Linking Science And Religion: New Book Suggests Buddha Might Have Been A Data Scientist
Buddhism started with the 'Buddha', which means 'the one who is awake'. A new book, "Buddha's Diet" suggests that 'Buddha' could have been the first Data Scientist who was trying to improve himself and others to stop our suffering, sometimes even by employing pretty far-fetched techniques.
The 'Buddha' was born as Siddhartha Gautama in Nepal around 2,500 years ago. He did not claim to be a god or a prophet. He was a human being who became Enlightened, understanding life in the deepest way possible. The authors of the book, Tara Cottrell and Dan Zigmond believe that more than two millennia ago, wandering the footpaths of ancient India, preaching in village huts and forest glens, Buddha was actually biohacking his health.
Buddha, The First Data Scientist?
'Buddha' tried holding his breath so long his ears exploded, He tried extreme fasting, reducing down his daily meals until he was living on just a few drops of soup each day. But in the end, he rejected all these crazy extremes as they just didn't work.
He believed in data and evidence, reports TechCrunch. He didn't ask anyone to take his instructions on faith. He explained that the way most other teachers insisted you believe everything they said was like following a procession of blind men. Buddha didn't want us to trust, he wanted us to see so that our beliefs should be based on data.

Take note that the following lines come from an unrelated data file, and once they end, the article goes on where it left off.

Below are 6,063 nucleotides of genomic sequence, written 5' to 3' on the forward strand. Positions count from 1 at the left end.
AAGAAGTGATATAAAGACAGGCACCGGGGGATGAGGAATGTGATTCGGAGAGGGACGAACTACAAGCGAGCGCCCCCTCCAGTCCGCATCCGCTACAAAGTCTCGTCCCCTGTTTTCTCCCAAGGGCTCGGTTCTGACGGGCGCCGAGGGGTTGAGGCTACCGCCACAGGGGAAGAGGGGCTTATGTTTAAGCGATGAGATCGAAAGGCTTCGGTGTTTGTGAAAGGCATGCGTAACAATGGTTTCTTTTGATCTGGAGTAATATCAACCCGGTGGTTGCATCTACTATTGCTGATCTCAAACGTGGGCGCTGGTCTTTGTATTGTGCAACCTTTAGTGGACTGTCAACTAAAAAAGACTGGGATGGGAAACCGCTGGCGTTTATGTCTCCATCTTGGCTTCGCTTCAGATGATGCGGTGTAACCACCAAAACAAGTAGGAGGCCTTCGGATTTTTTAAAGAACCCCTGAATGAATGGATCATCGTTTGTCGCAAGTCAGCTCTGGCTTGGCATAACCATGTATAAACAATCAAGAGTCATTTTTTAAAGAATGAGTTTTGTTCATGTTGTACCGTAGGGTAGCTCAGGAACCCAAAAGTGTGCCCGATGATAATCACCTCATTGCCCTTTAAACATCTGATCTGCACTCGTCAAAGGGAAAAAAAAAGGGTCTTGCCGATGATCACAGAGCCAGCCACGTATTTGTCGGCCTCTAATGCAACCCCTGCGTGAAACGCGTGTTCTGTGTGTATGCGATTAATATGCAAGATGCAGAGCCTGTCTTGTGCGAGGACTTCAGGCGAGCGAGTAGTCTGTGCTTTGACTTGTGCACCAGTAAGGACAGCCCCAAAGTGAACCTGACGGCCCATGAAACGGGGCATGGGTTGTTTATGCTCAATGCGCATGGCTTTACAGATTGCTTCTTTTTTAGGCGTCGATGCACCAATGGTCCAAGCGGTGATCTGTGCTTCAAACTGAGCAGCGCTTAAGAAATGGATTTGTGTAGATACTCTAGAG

Every time he tried something new, he paid attention. Buddha didn't give a mystical or supernatural explanation for his odd time restriction. But he was pretty sure it would improve their health. He had tested it on himself. "Because I avoid eating in the evening, I am in good health, light, energetic, and live comfortably," he explained. "You, too, monks, avoid eating in the evening, and you will have good health."
What we can learn
If Buddha were alive today, he'd be surprised to see so many Silicon Valley techies and Brooklyn hipsters embracing intermittent fasting as a new craze. Some of the best researchers studying food and health have been confirming Buddha's original rules. Whether you call it intermittent fasting or time-restricted eating, Buddha's ancient biohacking wasn't an anomaly. The data he collected on himself has now been replicated by countless others. Every day becomes a balance, with a time for eating and a time for fasting.
We can all do what Buddha did: Become our body's own hackers; observe ourself as we eat to see what works for us and what doesn't. Buddhists practise meditation, which is a way of developing more positive states of mind that are characterised by calm, concentration, awareness, and emotions such as friendliness. Buddhism sees life as a process of constant change, and its practices aim to take advantage of this fact. It means that one can change for the better.